Why Do Birthdays Make People Anxious?

Photo: Getty Images.
There are two types of people in the world: People who love their birthday so much that they celebrate it all month long, and those who can't even stand one day of celebration. On a recent episode of Anna Faris' podcast, Unqualified, she touched on why this might be. "I've just found in my past that, a lot of times when you put that much pressure on something, you're bound to be a little disappointed," she says. "With birthdays, it's the celebration of you, so it feels like, Shouldn't this be grander? Or, My friends didn't text me. That kind of stuff."
It's actually normal to feel anxious or depressed on your birthday, even though it's supposed to be a time for celebration, says Debra Kissen, PhD, clinical director of Light on Anxiety, a cognitive behavioral therapy treatment center in Chicago. "Anytime you're supposed to be happy, and supposed to be shown love, and supposed to have connections to people who are thinking of you is a setup for disappointment," Dr. Kissen says.
Birthdays are also a tangible way to measure the passage of time, which can bring out some grim feelings. "As you're getting older, each year you're getting closer to death," Dr. Kissen says. That sounds incredibly morbid, but on your birthday you might recognize just how fleeting life is, which can be a bummer, she says. You might also take stock of where you are emotionally, she says. For example, you think, Am I as happy as I should be? Are people thinking of me today?
There's also pressure to have a lit birthday party that's pretty much drilled into our heads from birth, Dr. Kissen says. If you're someone with social anxiety, then parties might not be your idea of fun, but you do it on your birthday because that's what you're supposed to do. "Even for those who don't like attention on them, to have everyone singing at you or looking at you can be a nightmare," she says. Just the act of scrolling through your phone contacts and trying to muster up enough people to invite for a proper party can be excruciating.
Social media also doesn't always make this easier. On your birthday, it's impossible to not tally up how many people came out of the woodwork to wish you a happy birthday on Facebook, or which of your friends posted a collage of photos on Instagram as a tribute to you. Or, you might feel pressured to have a party because you see all your friends on social media having birthday parties, too, she says."Social media breeds comparisons."
On your birthday and other days of the year, notice when your mind goes down that rabbit hole. "Return to the present and try to disengage from that kind of thinking," she says. "You can't stop your mind, but you could choose to say, This is where I'm at now." This takes some practice, and Dr. Kissen says it can be helpful for some people to create a thought log. "Notice when you're feeling upset and take a step back: What are the thoughts I'm having right now?"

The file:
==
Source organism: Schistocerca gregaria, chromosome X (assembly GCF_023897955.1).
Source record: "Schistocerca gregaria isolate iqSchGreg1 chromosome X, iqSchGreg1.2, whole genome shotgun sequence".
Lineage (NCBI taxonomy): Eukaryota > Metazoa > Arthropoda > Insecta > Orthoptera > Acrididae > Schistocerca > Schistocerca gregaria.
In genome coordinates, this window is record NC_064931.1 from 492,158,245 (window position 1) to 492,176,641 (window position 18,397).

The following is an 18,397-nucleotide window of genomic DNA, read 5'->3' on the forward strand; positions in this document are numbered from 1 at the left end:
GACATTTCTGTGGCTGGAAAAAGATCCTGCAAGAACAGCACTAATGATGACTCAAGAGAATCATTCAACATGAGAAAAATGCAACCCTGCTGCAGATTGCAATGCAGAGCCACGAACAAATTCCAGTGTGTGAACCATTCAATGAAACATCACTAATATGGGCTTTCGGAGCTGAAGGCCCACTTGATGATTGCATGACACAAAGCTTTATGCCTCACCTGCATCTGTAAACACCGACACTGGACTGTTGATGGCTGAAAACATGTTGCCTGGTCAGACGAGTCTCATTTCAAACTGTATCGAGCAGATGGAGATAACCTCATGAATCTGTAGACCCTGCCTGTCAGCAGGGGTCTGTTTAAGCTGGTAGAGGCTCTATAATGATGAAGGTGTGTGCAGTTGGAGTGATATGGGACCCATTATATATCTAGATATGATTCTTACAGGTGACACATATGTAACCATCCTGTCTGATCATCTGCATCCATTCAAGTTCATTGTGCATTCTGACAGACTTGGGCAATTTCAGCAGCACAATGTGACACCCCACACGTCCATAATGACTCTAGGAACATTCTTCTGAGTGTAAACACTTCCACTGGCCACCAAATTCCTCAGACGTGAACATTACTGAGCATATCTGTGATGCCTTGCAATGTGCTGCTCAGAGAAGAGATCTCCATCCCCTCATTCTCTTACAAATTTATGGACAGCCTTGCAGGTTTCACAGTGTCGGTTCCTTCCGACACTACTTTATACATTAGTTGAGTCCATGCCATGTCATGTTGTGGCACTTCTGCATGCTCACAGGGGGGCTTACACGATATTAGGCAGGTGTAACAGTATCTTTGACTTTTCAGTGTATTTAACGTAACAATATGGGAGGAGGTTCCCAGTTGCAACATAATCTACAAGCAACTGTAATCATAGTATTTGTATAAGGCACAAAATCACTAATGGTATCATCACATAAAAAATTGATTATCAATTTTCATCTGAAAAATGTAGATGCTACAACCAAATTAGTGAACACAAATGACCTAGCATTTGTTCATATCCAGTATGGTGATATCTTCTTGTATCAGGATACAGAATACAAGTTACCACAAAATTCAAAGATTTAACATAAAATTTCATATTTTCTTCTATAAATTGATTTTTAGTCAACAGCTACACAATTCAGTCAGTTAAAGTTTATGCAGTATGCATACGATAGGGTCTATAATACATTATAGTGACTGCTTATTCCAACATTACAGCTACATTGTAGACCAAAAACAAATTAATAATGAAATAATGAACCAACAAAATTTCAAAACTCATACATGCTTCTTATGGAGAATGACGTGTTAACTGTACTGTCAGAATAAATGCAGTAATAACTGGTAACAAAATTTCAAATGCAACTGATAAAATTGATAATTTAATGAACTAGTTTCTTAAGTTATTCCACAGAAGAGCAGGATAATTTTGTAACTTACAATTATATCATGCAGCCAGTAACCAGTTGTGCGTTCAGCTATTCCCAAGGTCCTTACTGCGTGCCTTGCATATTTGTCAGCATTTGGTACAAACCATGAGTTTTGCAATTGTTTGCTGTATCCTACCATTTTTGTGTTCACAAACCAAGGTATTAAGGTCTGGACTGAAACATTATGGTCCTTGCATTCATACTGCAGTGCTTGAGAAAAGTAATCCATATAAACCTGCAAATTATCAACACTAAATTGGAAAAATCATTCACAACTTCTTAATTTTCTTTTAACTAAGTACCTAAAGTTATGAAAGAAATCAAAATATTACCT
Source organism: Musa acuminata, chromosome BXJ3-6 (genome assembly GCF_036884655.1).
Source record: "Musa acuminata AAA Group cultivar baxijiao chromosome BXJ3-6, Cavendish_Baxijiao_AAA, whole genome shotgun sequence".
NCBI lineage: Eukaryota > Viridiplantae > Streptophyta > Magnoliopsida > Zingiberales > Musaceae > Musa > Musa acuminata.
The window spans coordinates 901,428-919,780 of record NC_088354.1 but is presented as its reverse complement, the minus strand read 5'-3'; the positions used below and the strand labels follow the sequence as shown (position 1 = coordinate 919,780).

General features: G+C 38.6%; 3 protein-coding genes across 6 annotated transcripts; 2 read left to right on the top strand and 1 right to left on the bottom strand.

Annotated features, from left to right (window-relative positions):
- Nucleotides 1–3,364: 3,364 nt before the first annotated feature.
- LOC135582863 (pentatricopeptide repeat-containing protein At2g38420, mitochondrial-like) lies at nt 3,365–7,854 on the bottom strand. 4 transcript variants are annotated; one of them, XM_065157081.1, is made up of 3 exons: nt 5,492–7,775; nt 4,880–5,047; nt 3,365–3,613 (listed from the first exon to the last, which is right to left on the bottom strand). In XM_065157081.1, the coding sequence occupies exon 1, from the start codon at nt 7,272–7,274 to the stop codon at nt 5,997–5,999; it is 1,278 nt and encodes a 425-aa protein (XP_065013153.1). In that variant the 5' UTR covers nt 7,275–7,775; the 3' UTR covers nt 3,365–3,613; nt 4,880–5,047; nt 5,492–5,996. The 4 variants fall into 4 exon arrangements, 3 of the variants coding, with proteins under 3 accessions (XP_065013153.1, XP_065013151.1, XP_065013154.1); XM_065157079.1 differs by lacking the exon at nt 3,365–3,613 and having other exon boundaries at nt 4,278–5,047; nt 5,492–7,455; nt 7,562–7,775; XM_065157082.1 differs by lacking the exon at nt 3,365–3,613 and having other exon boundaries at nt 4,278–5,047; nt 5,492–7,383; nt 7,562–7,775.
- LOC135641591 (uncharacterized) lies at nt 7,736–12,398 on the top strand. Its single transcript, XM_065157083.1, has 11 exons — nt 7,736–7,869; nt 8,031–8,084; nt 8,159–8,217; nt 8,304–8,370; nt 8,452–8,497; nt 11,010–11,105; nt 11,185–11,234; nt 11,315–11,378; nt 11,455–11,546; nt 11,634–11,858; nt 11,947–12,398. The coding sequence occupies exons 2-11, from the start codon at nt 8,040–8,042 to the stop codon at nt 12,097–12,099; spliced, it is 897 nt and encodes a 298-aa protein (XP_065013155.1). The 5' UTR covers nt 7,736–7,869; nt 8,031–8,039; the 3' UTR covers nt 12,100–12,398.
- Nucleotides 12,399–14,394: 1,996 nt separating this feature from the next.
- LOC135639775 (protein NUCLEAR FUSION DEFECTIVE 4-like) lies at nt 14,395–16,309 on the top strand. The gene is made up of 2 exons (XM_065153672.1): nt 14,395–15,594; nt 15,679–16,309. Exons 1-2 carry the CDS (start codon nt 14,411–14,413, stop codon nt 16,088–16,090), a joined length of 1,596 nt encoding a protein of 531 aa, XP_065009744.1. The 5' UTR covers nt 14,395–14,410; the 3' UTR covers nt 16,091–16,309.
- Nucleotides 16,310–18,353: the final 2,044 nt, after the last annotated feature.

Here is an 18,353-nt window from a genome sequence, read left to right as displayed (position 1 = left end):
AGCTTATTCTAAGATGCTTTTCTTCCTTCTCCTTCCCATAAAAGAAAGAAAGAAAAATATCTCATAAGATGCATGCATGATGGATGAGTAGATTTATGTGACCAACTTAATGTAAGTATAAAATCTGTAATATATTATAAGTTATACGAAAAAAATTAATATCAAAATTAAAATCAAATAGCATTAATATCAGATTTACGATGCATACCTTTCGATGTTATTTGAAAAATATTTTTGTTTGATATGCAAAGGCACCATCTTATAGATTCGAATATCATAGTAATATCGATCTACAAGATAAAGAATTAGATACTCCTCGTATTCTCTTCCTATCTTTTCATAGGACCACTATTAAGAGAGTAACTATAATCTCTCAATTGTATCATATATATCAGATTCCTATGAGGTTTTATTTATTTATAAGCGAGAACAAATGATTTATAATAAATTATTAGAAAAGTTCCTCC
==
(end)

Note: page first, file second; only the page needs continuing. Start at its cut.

While birthdays seem like a setup for anxiety, they don't have to be. You probably know yourself well enough to understand what makes you happy, and on your birthday you should do whatever that is. "Try to be authentic with yourself, and figure out: what would really be a way for me to celebrate the fact that I'm alive in this moment, and have this opportunity to have the experience of life?" Dr. Kissen says. "Try not to get caught up in the noise."
In some cases, your mind gets the best of you, and your thoughts aren't actually based in reality. If it seems like you don't have friends who care about you on your birthday, counter those anxious, maladaptive thoughts with realistic and positive ones, Dr. Kissen says. In reality, there are people who do care about you. "Talking from the more extreme to the realistic thoughts is one way to get un-stuck from that," she says. And be patient, because "the act of mindfully attending to the moment is a muscle that gets stronger," she says.
So, although the whole point of Faris' podcast is to give "unqualified" advice, she's actually spot-on when it comes to birthday anxiety. Whether your idea of a good time is table service at a nightclub or taking a pottery class with your close friends, it's your day — so do whatever makes it a happy one.

More from Mind

R29 Original Series